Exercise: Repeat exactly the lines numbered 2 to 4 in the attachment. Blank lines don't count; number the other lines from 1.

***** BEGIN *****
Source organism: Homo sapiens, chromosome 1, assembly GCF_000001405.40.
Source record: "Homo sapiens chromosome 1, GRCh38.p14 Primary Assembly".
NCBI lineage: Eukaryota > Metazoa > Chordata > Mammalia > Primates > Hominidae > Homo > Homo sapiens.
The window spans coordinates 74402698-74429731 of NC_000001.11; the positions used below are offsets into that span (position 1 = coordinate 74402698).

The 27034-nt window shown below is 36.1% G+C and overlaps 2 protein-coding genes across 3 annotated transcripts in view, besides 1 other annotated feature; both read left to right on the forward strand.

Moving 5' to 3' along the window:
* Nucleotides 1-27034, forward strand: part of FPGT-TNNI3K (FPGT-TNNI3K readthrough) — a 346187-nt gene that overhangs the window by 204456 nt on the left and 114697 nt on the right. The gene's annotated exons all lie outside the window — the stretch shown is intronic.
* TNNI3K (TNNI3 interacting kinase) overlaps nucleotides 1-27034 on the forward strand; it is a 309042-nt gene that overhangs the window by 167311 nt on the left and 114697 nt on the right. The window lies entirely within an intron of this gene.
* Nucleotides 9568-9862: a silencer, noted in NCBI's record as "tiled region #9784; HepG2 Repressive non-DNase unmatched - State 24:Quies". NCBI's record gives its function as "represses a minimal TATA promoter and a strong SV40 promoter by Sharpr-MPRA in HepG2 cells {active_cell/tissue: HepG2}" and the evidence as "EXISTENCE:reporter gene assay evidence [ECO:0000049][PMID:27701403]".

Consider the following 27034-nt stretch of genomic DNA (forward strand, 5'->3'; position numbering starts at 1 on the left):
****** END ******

Source record: "Homo sapiens chromosome 1, GRCh38.p14 Primary Assembly".
NCBI lineage: Eukaryota > Metazoa > Chordata > Mammalia > Primates > Hominidae > Homo > Homo sapiens.
The window spans coordinates 74402698-74429731 of NC_000001.11; the positions used below are offsets into that span (position 1 = coordinate 74402698).